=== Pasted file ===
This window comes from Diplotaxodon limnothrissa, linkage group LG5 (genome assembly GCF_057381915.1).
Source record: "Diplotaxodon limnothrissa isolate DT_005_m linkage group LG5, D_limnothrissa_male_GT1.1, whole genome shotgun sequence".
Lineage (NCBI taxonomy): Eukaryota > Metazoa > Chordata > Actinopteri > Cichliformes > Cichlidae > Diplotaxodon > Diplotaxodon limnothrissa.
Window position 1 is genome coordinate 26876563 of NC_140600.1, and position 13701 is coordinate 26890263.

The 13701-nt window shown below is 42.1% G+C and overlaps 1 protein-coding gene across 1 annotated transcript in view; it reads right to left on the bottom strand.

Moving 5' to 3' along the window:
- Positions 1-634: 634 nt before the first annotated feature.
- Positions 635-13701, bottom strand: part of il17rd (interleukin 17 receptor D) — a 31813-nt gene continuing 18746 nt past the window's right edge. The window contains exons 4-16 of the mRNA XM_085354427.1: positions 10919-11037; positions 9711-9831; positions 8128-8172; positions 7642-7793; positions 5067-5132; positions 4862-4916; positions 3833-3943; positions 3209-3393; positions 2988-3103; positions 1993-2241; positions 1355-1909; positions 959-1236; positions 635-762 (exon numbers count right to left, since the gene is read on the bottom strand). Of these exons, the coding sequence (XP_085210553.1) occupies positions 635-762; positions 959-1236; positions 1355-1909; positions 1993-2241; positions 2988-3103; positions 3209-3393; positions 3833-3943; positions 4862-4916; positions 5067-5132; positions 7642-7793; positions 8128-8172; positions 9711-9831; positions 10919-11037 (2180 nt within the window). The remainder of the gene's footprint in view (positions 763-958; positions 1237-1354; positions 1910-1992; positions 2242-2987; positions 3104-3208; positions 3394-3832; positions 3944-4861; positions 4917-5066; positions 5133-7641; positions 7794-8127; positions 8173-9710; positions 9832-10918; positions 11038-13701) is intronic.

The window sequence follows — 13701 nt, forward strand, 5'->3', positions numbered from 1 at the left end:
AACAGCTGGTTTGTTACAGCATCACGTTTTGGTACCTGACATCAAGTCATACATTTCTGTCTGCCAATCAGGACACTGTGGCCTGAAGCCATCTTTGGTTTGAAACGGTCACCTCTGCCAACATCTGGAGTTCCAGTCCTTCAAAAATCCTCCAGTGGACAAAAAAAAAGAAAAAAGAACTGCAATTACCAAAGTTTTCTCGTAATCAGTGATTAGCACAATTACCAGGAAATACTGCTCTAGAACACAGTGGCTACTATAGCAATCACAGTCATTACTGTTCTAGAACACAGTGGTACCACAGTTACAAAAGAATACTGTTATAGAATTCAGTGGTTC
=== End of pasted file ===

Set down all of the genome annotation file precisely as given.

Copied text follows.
This window comes from Diplotaxodon limnothrissa, linkage group LG5 (genome assembly GCF_057381915.1).
Source record: "Diplotaxodon limnothrissa isolate DT_005_m linkage group LG5, D_limnothrissa_male_GT1.1, whole genome shotgun sequence".
Lineage (NCBI taxonomy): Eukaryota > Metazoa > Chordata > Actinopteri > Cichliformes > Cichlidae > Diplotaxodon > Diplotaxodon limnothrissa.
Window position 1 is genome coordinate 26876563 of NC_140600.1, and position 13701 is coordinate 26890263.

The 13701-nt window shown below is 42.1% G+C and overlaps 1 protein-coding gene across 1 annotated transcript in view; it reads right to left on the bottom strand.

Moving 5' to 3' along the window:
- Positions 1-634: 634 nt before the first annotated feature.
- Positions 635-13701, bottom strand: part of il17rd (interleukin 17 receptor D) — a 31813-nt gene continuing 18746 nt past the window's right edge. The window contains exons 4-16 of the mRNA XM_085354427.1: positions 10919-11037; positions 9711-9831; positions 8128-8172; positions 7642-7793; positions 5067-5132; positions 4862-4916; positions 3833-3943; positions 3209-3393; positions 2988-3103; positions 1993-2241; positions 1355-1909; positions 959-1236; positions 635-762 (exon numbers count right to left, since the gene is read on the bottom strand). Of these exons, the coding sequence (XP_085210553.1) occupies positions 635-762; positions 959-1236; positions 1355-1909; positions 1993-2241; positions 2988-3103; positions 3209-3393; positions 3833-3943; positions 4862-4916; positions 5067-5132; positions 7642-7793; positions 8128-8172; positions 9711-9831; positions 10919-11037 (2180 nt within the window). The remainder of the gene's footprint in view (positions 763-958; positions 1237-1354; positions 1910-1992; positions 2242-2987; positions 3104-3208; positions 3394-3832; positions 3944-4861; positions 4917-5066; positions 5133-7641; positions 7794-8127; positions 8173-9710; positions 9832-10918; positions 11038-13701) is intronic.

The window sequence follows — 13701 nt, forward strand, 5'->3', positions numbered from 1 at the left end:
AACAGCTGGTTTGTTACAGCATCACGTTTTGGTACCTGACATCAAGTCATACATTTCTGTCTGCCAATCAGGACACTGTGGCCTGAAGCCATCTTTGGTTTGAAACGGTCACCTCTGCCAACATCTGGAGTTCCAGTCCTTCAAAAATCCTCCAGTGGACAAAAAAAAAGAAAAAAGAACTGCAATTACCAAAGTTTTCTCGTAATCAGTGATTAGCACAATTACCAGGAAATACTGCTCTAGAACACAGTGGCTACTATAGCAATCACAGTCATTACTGTTCTAGAACACAGTGGTACCACAGTTACAAAAGAATACTGTTATAGAATTCAGTGGTTC